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Celebrity attorney Michael Avenatti is one of the non-violent prisoners released from prison due to fears of the coronavirus spreading rapidly among the prison population.
Avenatti was in quarantine for 14 days to make sure he did not show symptoms of the coronavirus, Fox News reported. He was released Friday morning from a New York City federal jail and will be escorted to his friend’s house in Venice, California, where he will remain for the next three months while wearing an ankle monitoring bracelet. He is not allowed to use the Internet during that time but can see his wife.
Avenatti rose to celebrity status early in the Trump administration for representing porn star Stormy Daniels after she claimed to have an affair with Trump and was paid off by his campaign. Media outlets constantly interviewed Avenatti and praised him as the man who could beat Trump in 2020. Avenatti toyed with the prospect of running for president in 2020, but his legal issues forced him to drop the issue.
In February, Avenatti was found guilty of trying to extort Nike by threatening to publicly accuse the company of illegally paying amateur athletes. Avenatti told Nike, according to federal authorities, that he would not follow through if Nike paid him millions of dollars to go away. Avenatti also faces criminal trials for fraud in California and for stealing Daniels’ book advance. He has still not been sentenced for that crime.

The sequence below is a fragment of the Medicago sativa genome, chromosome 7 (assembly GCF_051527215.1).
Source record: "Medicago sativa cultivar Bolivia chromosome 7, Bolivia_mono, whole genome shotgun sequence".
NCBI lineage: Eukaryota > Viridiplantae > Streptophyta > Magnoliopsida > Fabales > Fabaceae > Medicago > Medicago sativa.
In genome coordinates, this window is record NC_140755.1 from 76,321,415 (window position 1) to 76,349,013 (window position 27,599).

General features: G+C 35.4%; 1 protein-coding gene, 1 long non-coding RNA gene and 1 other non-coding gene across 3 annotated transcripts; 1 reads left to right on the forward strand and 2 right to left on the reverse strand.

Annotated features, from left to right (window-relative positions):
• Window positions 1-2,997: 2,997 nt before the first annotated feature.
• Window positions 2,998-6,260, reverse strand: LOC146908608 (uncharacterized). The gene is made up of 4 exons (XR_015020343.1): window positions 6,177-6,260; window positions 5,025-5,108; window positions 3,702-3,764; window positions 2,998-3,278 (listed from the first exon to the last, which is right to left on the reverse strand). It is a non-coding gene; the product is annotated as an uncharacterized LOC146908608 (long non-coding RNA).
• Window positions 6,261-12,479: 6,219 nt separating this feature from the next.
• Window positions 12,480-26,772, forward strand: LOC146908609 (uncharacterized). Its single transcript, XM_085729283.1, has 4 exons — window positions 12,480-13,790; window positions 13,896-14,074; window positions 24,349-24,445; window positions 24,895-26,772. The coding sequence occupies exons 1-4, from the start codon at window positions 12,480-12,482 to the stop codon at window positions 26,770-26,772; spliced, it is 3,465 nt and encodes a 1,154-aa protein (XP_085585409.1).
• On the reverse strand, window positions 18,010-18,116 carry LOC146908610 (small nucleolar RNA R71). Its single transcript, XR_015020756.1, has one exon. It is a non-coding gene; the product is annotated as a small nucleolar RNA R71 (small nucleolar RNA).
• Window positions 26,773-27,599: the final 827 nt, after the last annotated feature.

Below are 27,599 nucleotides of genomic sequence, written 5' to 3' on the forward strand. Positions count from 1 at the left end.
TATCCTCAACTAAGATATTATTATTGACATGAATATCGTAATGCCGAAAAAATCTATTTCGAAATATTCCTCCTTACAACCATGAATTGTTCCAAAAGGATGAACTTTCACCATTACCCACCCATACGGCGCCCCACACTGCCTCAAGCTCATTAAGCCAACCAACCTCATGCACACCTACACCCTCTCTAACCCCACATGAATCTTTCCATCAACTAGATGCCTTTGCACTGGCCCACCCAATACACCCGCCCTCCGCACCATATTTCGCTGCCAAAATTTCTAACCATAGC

In late March, Avenatti, who was also referred for criminal prosecution to the Department of Justice for representing fake Brett Kavanaugh accuser Julie Swetnick, asked a federal judge to release him from prison for fear of contracting coronavirus, The Daily Wire previously reported. Avenatti claimed at the time that he had past complications and was in danger of contracting the coronavirus due to his cellmate. Avenatti was initially denied the ability to leave prison early, but in mid-April, a federal judge granted Avenatti’s request.
When his request was initially denied, Politico reported that the judge said there was no reason to release Avenatti because the Bureau of Prisons and the jail where he was held had plans for “at-risk” prisoners such as Avenatti.
“We’re really gratified that the judge took the action that he did,” Avenatti’s attroney told Fox News. “He recognized the seriousness of the situation.”
Avenatti insisted he did not extort Nike but was defending his client, Gary Franklin, whose Los Angeles, California, youth basketball program lost its sponsorship deal with Nike worth $72,000. As Fox reported, “Franklin testified that two Nike executives forced him to pay money to the mother of an elite high school basketball player’s mother and to pass along payments to the handlers of other players while doctoring paperwork to hide the purpose of the funds.”